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The Real Jurassic Park

Tyrannotitan

John Malathronas heads to Patagonia to see the largest dinosaur to ever walk the Earth

I’m grimy from the relentless wind that makes the path’s limestone dust stick to my sweaty limbs. I’m dehydrated from an unforgiving noonday sun and to top it all, there are several wasp’s nests in front of me. And yet, I’ve never been more excited. These nests are a whopping 39 million years old.

I’m walking in the Bryn Gwyn Geopark, five miles outside the town of Gaiman in Patagonia. The short but arduous trek passes by real fossils on three easily discernible geological strata in the hills around me. Some fossils are original and left in situ like my wasps, while others are copies left exactly where they were discovered. Only a dozen visitors a day make the effort to come here, maybe because the park’s displays – insects, marsupials, armadillos or seals – aren’t as exciting as dinosaurs.

Still, if dinos are your thing, you don’t have to travel far to be overawed. The city of Trelew, only 14 miles away, houses arguably the top paleontological museum in the world, the Egidio Feruglio, which also manages the geopark. Its 20,000 fossils all stem from Patagonia.

With a full skeleton of the terrifying Tyrannotitan by the ticket desk, the museum sure doesn’t disappoint. I start from the modern era and each room takes me further back in time. Some animals look familiar, like the Notostylops, a giant rabbit straight out of Donnie Darko, or Hippidion, a horse that became extinct 8,000 years ago and whose likeness wouldn’t reappear in South America until the Spanish conquest. Others, I wouldn’t like to meet on a dark night even fossilised, such as the Arctodictis, a marsupial carnivore as big as a bear.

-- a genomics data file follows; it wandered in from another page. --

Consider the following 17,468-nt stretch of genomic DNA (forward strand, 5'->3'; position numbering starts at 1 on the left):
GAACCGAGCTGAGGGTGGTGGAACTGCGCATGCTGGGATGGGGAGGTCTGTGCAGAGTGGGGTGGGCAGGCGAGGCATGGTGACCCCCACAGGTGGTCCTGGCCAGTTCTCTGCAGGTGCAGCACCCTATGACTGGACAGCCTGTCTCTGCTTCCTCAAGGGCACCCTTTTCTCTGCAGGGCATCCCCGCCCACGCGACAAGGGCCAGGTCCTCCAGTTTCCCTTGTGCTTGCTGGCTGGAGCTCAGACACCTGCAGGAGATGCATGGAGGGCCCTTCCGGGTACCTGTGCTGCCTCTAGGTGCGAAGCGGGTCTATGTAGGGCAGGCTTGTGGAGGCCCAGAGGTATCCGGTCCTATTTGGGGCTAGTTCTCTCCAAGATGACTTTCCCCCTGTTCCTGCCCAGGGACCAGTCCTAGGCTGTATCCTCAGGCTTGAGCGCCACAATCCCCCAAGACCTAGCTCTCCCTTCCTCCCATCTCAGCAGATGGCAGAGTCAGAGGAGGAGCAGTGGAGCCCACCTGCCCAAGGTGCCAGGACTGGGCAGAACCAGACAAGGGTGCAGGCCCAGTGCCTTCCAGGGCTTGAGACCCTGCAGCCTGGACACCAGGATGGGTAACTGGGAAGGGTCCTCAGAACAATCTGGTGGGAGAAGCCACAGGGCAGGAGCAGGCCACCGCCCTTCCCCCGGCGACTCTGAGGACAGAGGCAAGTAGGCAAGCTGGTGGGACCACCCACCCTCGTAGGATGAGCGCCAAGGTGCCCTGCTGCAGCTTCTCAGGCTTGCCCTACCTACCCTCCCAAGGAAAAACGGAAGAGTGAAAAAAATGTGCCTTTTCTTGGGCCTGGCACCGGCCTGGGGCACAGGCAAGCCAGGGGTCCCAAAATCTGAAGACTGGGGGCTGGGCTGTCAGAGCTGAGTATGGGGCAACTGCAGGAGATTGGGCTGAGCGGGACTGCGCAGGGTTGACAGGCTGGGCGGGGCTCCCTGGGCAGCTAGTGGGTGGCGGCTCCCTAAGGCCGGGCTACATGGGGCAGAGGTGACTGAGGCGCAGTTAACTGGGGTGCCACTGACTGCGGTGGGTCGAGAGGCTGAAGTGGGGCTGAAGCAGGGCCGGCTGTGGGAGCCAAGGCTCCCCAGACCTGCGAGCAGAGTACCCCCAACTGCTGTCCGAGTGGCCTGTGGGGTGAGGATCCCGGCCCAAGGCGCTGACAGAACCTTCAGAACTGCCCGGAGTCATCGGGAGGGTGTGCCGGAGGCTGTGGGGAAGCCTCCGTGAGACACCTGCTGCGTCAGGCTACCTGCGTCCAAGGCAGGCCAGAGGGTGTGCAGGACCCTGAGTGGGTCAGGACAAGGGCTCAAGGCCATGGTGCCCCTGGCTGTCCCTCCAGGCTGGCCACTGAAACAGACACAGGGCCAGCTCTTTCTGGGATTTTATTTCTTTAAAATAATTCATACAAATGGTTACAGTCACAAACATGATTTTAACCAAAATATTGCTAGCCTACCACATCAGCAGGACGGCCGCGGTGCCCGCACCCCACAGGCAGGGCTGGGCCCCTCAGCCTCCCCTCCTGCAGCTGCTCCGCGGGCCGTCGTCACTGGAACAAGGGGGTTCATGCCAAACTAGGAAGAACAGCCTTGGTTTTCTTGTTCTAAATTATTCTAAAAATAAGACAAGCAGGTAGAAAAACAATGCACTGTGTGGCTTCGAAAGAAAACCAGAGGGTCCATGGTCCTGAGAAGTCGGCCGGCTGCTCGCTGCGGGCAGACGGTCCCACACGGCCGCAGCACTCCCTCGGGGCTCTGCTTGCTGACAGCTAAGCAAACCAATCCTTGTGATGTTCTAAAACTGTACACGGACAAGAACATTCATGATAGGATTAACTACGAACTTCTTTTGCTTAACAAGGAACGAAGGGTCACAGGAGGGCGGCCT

It’s when I enter the Cretaceous area that things really get exciting.

In the corner stands a tail bone from an Argentinosaurus, a vegetarian dinosaur so big that when they dug up its spine they thought it was a petrified tree. For two decades it’s been crowned the largest land animal that ever lived. But even the mighty Argentinosaurus has been overshadowed by the latest museum find. Pride of place in the room now is the leg of an even larger dinosaur, as yet unnamed, discovered in a farm 155 miles west of Trelew. At 8ft, the femur is taller than me, although thanks to a diet of junk food on the road I more than match it in circumference.

The curator, Pablo Puerta, tells me how they were lucky to find over 400 fossilised bones belonging to seven dinosaurs of the same species, quarried over two years. How they had to plaster and wrap in burlap every single bone, before they moved it from the field, so as not to crack it. How they zircon-dated the animals to 101.6 million years and estimated one individual’s length as 138ft and its weight as 76 tons. And how, finally, the museum will have to expand to show off the two largest dinosaurs that ever walked on Earth.

If there’s a bigger one still, they’ll likely find it in Patagonia. For there’s a reason why so many fossils are lying in this dry steppe: the Andes. They started jutting upwards 70 million years ago and still haven’t stopped. Before then, the humidity from the Pacific used to reach the Patagonian plain whose thick, subtropical forests were full of life. When the Andes grew, the rains stopped, the forests dried out and the animals died, turning the whole of Patagonia into the genuine article — a real Jurassic park.

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